How could it happen?
May be a scam was smart enough to lure you in? (don’t feel bad there are scores of programmers that try hard to trick you)
Someone else using your computer was tricked without noticing it?
A third party application you authorized was hacked?
Change your password – use a strong one with a combination of capitals, lower case, letters and numbers that you aren’t using anywhere else
Make sure you tell all your programs and trusted applications your new password
Revoke access to applications that you authorized on Facebook or Twitter unless you use them regularly
Most of my clients are surprised when I show them the amount of programs they authorized over the years
Monitor your Social Media platforms daily! Include a look at your “sent tweets” and “sent messages”
Share what you learned with your friends! Help your friends stay safe and save them from danger. If you receive a suspicious message or see a known scam on someone’s Facebook wall – send them a message and tell them how to protect themselves
Update: Here is a great service that reminds you to check your authorizations once a month and goes through all of them: http://mypermissions.org/
“Save time on your Social Media” is a very common slogan repeated in Social Media Experts advertising and a lot of tools are available to create one update and post it to all kinds of different Social Media Platforms. A whole category of Social Media management tools emerged that lets you create one piece of content and place it into multiple channels either automatically or with the click of a button.
My colleagues and I often find business owners saying “I don’t have time to do it all” before they discover the real value of their Social Media investment. Using a tool that just spreads the same message around seems logical. But is that really the best use of your time? We are faced more and more with the challenge to not be “unliked” or blocked by our audience.
I also like to use dashboard tools like Hootsuite to create content that is to be placed into the different channels in the most effective time. But today I’m going to stick out my neck and say:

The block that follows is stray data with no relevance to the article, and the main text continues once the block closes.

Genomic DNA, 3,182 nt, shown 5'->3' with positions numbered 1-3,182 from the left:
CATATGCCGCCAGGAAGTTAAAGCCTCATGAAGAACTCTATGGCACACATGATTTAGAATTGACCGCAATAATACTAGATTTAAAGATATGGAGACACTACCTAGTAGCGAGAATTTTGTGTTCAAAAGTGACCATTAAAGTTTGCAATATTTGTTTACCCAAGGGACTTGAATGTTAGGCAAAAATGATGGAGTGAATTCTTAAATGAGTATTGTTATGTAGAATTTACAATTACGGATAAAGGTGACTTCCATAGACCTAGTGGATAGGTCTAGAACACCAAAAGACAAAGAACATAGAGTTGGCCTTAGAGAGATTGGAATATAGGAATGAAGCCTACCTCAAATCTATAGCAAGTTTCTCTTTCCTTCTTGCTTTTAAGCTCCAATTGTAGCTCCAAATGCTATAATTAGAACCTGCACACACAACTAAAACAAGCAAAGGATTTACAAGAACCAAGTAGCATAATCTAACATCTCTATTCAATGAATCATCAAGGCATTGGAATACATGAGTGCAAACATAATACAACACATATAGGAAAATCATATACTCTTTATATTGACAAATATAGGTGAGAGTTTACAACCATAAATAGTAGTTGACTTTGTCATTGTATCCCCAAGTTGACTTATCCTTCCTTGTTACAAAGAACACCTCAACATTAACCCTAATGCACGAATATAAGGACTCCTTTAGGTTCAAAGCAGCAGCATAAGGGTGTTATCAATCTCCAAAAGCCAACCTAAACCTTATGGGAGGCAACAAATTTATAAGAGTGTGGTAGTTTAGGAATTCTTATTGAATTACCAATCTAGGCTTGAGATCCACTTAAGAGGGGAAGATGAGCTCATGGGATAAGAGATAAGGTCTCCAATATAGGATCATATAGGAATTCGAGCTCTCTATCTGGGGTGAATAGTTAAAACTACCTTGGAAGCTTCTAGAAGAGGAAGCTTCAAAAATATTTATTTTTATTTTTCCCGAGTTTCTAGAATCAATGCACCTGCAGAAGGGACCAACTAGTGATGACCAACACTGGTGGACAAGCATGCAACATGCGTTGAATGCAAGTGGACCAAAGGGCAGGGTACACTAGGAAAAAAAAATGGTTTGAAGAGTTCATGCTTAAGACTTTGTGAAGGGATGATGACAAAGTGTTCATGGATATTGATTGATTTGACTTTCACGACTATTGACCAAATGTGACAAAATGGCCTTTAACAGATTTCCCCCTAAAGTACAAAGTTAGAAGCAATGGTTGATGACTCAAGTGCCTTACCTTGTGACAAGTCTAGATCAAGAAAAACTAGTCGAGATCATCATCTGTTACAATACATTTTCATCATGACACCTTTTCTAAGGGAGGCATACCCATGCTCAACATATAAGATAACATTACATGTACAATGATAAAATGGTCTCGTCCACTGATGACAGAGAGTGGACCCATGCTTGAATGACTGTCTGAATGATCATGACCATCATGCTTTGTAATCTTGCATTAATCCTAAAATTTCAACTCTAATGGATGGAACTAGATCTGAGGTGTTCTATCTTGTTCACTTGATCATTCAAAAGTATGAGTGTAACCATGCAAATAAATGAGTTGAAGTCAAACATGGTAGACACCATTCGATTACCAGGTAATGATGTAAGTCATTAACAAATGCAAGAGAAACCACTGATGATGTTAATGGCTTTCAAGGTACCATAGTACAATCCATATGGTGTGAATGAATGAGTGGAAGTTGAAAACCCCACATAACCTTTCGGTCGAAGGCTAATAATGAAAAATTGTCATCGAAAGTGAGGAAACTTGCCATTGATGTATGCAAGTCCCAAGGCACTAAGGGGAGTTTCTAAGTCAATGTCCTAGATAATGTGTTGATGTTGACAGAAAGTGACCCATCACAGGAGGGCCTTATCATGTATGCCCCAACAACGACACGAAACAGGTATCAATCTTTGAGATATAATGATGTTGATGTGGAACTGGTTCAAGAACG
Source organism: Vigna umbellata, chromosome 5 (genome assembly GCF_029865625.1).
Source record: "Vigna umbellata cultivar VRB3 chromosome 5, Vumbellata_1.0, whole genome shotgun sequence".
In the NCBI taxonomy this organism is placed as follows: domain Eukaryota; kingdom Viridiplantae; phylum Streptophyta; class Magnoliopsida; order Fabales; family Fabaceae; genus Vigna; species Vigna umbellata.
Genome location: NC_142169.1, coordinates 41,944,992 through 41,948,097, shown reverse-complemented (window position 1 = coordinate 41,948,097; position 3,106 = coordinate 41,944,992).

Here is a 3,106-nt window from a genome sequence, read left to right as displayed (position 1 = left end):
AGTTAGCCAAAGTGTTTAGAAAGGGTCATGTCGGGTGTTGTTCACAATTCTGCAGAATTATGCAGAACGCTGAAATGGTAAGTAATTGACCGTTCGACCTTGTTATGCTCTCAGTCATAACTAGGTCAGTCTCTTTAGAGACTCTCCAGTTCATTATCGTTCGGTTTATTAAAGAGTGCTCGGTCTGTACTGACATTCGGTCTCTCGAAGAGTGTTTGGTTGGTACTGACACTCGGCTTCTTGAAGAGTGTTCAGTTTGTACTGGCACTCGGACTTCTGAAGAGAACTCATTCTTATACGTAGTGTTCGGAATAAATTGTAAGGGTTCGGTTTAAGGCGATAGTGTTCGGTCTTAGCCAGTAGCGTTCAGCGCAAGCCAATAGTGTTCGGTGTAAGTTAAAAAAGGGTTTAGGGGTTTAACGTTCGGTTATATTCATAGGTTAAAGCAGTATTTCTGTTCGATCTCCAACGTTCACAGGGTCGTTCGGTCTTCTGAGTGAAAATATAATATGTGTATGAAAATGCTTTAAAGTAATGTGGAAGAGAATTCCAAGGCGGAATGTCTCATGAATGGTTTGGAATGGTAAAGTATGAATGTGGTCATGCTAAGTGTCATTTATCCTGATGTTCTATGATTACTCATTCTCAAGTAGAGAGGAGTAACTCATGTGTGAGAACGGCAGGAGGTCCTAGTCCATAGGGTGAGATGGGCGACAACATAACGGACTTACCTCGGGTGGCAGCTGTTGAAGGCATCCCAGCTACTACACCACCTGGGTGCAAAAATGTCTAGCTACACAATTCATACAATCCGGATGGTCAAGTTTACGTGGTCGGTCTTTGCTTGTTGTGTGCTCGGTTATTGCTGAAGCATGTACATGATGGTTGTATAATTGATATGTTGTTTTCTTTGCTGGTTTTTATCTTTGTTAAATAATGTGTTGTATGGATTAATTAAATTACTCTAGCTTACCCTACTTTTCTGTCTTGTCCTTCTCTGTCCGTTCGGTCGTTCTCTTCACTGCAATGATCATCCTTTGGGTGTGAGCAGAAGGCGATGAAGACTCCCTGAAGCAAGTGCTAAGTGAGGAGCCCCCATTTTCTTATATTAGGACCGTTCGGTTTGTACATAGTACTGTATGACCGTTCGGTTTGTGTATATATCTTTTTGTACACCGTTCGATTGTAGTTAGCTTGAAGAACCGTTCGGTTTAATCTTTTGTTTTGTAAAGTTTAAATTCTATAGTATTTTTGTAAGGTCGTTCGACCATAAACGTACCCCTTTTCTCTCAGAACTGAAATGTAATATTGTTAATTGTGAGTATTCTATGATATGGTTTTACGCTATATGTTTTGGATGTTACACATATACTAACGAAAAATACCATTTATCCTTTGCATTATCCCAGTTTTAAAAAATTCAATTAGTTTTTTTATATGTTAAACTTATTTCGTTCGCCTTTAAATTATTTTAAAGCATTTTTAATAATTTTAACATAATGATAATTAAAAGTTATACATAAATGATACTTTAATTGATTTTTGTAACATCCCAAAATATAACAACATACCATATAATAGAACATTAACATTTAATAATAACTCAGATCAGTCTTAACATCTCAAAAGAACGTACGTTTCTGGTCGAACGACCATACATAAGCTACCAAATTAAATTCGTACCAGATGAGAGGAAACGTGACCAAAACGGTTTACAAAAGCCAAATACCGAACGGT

Don’t sacrifice the quality of your presentation for the convenience. Many Twitter users (like me) actually enjoy the limitation of 140 characters for a post. We are very annoyed by the … “click_on_the_link_to_read_more.li” I am not going to click the link because too often it takes me to a Facebook post that only has 2 more words in it. Many users hide Facebook users that feel the need to share all of their Twitter updates on Facebook ( # @ #FF… and all) I know I’m missing posts if they are from dlvr.it or Sendible and that’s because so many people use these tools to flood my streams with a constant flow of too much content. The option to hide the user or the whole management tool is just one click away.
Users prefer different platforms for a reason! I like Twitter for short updates, to connect with people and get tips for more reading. I like Facebook to see what my friends and favourite brands are up to – ideally with nice pictures and easy-to-digest updates. I like reading blog posts for more in depth information. Every channel has it’s advantages draw backs.
Respect your audience – take a few seconds to think about where you are posting your update to! Write a status update for Facebook, post it and then create a shorter version for Twitter – easy peasy…. and did it take so long?
What do you think? To spread or not to spread – Do you plaster your message all over the internet or will you join me in creating a respectful culture of carefully selecting the format of your message?